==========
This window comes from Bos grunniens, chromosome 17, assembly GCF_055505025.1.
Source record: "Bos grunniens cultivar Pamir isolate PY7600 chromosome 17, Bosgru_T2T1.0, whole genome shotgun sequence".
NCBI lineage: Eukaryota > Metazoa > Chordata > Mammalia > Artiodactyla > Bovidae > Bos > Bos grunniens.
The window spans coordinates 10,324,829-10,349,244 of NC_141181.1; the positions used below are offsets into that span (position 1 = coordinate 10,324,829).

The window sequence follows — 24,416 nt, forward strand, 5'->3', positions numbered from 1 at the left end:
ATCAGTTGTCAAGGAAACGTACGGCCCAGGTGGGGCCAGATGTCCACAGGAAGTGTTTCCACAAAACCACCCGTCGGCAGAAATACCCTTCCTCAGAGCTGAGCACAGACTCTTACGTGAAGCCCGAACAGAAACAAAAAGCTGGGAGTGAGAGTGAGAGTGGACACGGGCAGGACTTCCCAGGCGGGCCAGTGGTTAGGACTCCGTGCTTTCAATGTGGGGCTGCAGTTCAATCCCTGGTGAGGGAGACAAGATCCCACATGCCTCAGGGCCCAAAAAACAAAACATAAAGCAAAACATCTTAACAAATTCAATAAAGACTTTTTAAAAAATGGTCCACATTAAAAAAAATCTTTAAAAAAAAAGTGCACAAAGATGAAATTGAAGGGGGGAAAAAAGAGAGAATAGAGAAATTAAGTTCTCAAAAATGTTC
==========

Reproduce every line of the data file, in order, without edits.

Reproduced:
This window comes from Bos grunniens, chromosome 17, assembly GCF_055505025.1.
Source record: "Bos grunniens cultivar Pamir isolate PY7600 chromosome 17, Bosgru_T2T1.0, whole genome shotgun sequence".
NCBI lineage: Eukaryota > Metazoa > Chordata > Mammalia > Artiodactyla > Bovidae > Bos > Bos grunniens.
The window spans coordinates 10,324,829-10,349,244 of NC_141181.1; the positions used below are offsets into that span (position 1 = coordinate 10,324,829).

The window sequence follows — 24,416 nt, forward strand, 5'->3', positions numbered from 1 at the left end:
ATCAGTTGTCAAGGAAACGTACGGCCCAGGTGGGGCCAGATGTCCACAGGAAGTGTTTCCACAAAACCACCCGTCGGCAGAAATACCCTTCCTCAGAGCTGAGCACAGACTCTTACGTGAAGCCCGAACAGAAACAAAAAGCTGGGAGTGAGAGTGAGAGTGGACACGGGCAGGACTTCCCAGGCGGGCCAGTGGTTAGGACTCCGTGCTTTCAATGTGGGGCTGCAGTTCAATCCCTGGTGAGGGAGACAAGATCCCACATGCCTCAGGGCCCAAAAAACAAAACATAAAGCAAAACATCTTAACAAATTCAATAAAGACTTTTTAAAAAATGGTCCACATTAAAAAAAATCTTTAAAAAAAAAGTGCACAAAGATGAAATTGAAGGGGGGAAAAAAGAGAGAATAGAGAAATTAAGTTCTCAAAAATGTTC